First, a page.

The last major split in a UK party was the event that ended up creating the LibDems - when the Gang of Four left Labour to found the SDP.
Three of the four were substantial political figures: Roy Jenkins had been Chancellor, Home Secretary and President of the European Commission; Shirley Williams had been Education Secretary and mounted a credible challenge for Labour's Deputy Leadership; David Owen had been Foreign Secretary. But Williams and Jenkins were both out of Parliament. Without Owen, there would been no SDP. Jenkins and Williams would probably have joined the Liberal Party, with or without the deeply insignificant Bill Rodgers. Owen was thus critical in creating the LibDems, a party he refused to join. Without him there would only have been a slightly larger Liberal Party.
Equally significant was a man who not only never joined the LibDems but refused to join the SDP either: Roy Hattersley. If he had joined the SDP they might indeed have 'broken the mould' and ended up supplanting Labour as the main opposition party.
Hattersley was, and remains, deeply, tribally, Labour. He hated the way his party was going in the 80s, and for different reasons again now. Yet, there was a point when he held the future of the Labour Party in his hands, and decided that Labour should live. If Hattersley had joined the SDP at its founding it is fair to assume that several other MPs who struggled with their conscience and unltimately decided to stick with Labour would have done the same. Certainly some of those who hesitated, and ultimately defected later, would have abandoned ship in early 1981 instead of at the year's close.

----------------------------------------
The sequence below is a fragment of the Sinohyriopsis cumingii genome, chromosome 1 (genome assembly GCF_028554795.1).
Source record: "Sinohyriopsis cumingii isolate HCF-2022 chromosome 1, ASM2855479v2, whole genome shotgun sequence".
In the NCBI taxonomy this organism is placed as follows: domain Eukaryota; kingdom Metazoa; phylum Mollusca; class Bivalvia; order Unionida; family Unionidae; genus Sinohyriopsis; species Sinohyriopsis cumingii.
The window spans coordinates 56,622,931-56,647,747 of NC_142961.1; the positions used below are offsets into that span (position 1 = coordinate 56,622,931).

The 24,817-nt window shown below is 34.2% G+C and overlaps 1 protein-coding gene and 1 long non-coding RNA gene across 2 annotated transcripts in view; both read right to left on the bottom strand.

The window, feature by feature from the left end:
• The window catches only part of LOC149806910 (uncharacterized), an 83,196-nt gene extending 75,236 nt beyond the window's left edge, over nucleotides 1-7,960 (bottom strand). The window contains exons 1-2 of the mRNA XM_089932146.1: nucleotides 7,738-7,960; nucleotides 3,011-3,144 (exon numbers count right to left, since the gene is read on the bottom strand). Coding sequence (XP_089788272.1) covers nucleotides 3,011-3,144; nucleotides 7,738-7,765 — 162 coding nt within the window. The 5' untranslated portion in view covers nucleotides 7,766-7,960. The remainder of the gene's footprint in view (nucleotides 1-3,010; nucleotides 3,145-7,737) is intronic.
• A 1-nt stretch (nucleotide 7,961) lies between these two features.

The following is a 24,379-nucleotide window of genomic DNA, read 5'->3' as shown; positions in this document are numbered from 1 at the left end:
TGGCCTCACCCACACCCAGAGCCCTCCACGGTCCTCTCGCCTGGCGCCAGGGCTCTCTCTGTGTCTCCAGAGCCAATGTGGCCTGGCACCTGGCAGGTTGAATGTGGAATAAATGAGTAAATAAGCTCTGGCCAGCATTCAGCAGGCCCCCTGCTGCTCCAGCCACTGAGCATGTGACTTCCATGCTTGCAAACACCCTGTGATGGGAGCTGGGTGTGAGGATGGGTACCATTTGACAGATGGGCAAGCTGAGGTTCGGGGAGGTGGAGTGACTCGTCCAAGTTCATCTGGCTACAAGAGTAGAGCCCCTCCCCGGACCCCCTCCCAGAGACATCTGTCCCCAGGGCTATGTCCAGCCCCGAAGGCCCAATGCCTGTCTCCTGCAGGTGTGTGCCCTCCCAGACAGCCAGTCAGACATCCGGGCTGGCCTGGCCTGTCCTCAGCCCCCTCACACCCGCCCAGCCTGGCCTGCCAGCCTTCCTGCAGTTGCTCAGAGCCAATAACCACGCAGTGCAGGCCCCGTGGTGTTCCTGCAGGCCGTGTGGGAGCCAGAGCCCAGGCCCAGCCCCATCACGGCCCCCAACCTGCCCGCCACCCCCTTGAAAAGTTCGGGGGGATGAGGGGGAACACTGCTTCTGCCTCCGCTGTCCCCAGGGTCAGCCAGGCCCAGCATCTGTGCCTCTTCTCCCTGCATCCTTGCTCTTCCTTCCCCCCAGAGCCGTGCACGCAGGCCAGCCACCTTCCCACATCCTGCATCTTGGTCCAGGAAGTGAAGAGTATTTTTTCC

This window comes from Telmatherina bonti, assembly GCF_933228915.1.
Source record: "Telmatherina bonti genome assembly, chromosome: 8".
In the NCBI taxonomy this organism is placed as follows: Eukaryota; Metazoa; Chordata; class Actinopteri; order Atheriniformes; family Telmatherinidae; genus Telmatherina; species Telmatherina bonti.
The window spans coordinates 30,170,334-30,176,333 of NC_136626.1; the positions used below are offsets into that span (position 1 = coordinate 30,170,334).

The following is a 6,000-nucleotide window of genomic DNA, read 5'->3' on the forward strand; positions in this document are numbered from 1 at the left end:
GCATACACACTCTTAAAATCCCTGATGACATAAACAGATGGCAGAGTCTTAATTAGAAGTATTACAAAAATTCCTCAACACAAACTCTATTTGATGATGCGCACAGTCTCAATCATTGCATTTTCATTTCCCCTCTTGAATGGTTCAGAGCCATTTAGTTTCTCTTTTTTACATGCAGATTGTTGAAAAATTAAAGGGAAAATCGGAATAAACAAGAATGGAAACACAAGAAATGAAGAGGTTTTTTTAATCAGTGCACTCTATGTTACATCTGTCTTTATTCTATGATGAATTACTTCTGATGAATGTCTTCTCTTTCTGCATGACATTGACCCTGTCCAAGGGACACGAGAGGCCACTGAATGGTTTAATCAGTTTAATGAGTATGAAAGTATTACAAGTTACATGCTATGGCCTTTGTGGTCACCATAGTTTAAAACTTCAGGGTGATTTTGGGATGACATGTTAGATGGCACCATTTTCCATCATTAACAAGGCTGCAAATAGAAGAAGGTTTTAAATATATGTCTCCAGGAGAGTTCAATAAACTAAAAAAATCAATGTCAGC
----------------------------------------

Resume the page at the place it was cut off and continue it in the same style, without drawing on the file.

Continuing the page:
This is significant, because that tranche of late defectors gave Denis Healey his majority in the 1981 Deputy Leadership election. Without them, Tony Benn would have won, and prompted a second wave of defectors. Some 20 MPs defected from Labour to the SDP. If Hattersley had jumped and Benn had triumphed over Healey, the total would have been at least double that.
Leap forward to 1983. A party led by Michael Foot and Tony Benn would have looked totally different to one led by Michaelf Foot and Denis Healey. By a small margin Labour held on to second place, and Benn called it the largest ever vote for socialism. In this parallel world, the Alliance would have surpassed Labour in the popular vote, though probably not in terms of seats won.
Third place, and the defeat in the general election of the Party's Deputy Leader, (Benn lost his Bristol seat that year) would have left the Party in chaos. Kinnock might still have won the leadership of the rump party, but without his dream ticket ally. Michael Meacher would have become his Deputy. Third place would have prompted a third wave of defections, probably including the new MP for Sedgefield, Tony Blair.
So what happens if the LibDems split this year? Who will lead the defectors to the Conservatives? And who will stay behind to play the Hattersley role?
Certainly, the significant names in play are David Laws and Nick Clegg. Laws is one of the brightest Orange Book liberals. It is said he only joined the LibDems rather than the Conservatives because of his social liberalism, a strand now dominant in the Conservative Party. Nick Clegg is widely considered a future leader, as David Owen once was in the Labour Party.
If both of these defect, perhaps Chris Huhne will take the Hattersley role. Perhaps it will be left to Ming Campbell to hold the Party together, and perhaps he will fail.